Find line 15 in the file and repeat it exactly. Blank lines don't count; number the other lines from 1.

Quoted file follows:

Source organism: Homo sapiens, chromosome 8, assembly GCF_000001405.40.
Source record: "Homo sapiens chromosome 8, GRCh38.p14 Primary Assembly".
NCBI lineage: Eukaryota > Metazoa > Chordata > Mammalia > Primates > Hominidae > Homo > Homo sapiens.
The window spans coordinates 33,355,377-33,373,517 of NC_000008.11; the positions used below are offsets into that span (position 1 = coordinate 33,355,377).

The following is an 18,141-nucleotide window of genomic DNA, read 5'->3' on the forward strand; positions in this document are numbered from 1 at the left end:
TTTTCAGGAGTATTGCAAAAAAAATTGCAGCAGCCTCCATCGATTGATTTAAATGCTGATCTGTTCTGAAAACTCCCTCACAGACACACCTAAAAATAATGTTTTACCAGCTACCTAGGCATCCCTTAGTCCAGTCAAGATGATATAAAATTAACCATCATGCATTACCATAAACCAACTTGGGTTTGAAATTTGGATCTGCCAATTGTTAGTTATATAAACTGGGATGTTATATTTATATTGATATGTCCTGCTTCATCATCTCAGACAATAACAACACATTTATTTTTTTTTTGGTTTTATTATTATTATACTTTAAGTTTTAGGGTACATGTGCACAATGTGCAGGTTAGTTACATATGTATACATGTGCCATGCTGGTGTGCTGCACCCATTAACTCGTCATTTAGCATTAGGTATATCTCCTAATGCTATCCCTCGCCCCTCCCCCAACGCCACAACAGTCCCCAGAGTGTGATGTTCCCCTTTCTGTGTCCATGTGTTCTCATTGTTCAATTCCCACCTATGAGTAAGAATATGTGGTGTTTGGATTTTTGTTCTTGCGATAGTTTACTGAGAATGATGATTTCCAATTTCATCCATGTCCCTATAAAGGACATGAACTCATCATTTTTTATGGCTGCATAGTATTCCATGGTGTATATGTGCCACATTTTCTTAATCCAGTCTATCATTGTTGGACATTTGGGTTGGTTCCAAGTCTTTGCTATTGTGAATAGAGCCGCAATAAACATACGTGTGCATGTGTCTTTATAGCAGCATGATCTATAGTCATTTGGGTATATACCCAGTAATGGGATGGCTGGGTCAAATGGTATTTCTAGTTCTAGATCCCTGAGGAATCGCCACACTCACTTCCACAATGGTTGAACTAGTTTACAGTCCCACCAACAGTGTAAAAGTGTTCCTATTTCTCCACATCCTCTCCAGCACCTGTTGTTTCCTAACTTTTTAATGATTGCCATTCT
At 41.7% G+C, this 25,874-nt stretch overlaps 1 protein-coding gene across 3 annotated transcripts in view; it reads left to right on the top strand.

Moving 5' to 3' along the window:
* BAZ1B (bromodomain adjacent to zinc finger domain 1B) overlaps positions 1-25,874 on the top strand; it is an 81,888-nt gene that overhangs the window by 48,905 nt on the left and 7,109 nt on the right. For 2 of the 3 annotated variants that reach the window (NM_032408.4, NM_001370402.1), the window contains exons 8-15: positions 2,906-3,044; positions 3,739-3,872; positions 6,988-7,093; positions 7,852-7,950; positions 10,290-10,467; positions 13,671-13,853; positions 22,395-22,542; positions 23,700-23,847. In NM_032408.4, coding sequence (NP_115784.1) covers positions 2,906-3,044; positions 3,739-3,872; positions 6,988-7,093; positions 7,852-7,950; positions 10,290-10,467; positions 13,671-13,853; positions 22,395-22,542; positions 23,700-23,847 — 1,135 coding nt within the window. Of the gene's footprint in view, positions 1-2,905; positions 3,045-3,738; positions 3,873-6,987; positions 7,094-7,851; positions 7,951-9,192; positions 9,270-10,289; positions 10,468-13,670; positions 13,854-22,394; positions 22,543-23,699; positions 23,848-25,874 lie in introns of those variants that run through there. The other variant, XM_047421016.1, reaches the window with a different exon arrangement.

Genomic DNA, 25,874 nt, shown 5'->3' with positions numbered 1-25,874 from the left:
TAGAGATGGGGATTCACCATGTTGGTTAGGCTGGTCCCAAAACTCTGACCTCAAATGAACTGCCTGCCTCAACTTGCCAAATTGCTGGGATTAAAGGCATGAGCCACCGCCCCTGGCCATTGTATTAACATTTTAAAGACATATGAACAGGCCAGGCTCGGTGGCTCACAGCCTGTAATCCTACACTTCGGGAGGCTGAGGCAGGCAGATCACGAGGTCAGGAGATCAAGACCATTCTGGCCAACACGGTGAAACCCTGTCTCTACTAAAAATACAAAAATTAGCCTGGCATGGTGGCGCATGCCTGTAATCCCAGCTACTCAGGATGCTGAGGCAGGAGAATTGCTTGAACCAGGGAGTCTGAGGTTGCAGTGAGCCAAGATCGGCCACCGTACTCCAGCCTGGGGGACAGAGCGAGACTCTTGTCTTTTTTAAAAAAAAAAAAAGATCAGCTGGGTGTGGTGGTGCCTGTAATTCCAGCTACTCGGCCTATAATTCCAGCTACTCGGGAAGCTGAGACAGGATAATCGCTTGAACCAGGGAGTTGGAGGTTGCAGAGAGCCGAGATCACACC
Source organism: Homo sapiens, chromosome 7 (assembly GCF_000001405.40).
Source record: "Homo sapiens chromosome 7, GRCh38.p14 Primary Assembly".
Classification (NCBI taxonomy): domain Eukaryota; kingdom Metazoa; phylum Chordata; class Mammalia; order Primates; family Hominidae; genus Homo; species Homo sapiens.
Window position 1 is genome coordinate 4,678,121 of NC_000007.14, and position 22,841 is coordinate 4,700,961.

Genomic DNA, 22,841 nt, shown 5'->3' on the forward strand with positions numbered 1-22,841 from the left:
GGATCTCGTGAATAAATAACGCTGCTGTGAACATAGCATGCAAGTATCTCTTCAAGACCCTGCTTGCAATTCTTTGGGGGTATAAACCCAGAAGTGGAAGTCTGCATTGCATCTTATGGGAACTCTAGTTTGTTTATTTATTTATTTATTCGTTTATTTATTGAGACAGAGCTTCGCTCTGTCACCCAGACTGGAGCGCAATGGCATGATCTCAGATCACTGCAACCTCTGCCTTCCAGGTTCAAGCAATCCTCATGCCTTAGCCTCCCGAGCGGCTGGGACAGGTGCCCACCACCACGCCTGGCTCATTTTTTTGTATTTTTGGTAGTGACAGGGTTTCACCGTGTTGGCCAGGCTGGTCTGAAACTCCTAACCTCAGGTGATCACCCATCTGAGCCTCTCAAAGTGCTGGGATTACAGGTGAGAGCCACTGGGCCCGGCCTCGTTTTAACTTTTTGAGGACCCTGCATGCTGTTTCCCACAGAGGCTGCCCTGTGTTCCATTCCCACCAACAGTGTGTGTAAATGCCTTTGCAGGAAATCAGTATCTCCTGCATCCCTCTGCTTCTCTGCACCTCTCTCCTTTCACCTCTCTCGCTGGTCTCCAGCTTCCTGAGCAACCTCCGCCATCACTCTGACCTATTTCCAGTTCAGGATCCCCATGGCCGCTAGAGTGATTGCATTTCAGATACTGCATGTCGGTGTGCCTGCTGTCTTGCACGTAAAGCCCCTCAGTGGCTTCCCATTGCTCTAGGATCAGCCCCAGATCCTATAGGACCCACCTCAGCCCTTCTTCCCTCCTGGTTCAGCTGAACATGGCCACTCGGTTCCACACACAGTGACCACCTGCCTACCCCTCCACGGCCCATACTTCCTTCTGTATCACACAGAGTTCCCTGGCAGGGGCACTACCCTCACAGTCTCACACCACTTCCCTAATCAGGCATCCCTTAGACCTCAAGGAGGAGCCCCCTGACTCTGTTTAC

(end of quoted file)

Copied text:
Window position 1 is genome coordinate 4,678,121 of NC_000007.14, and position 22,841 is coordinate 4,700,961.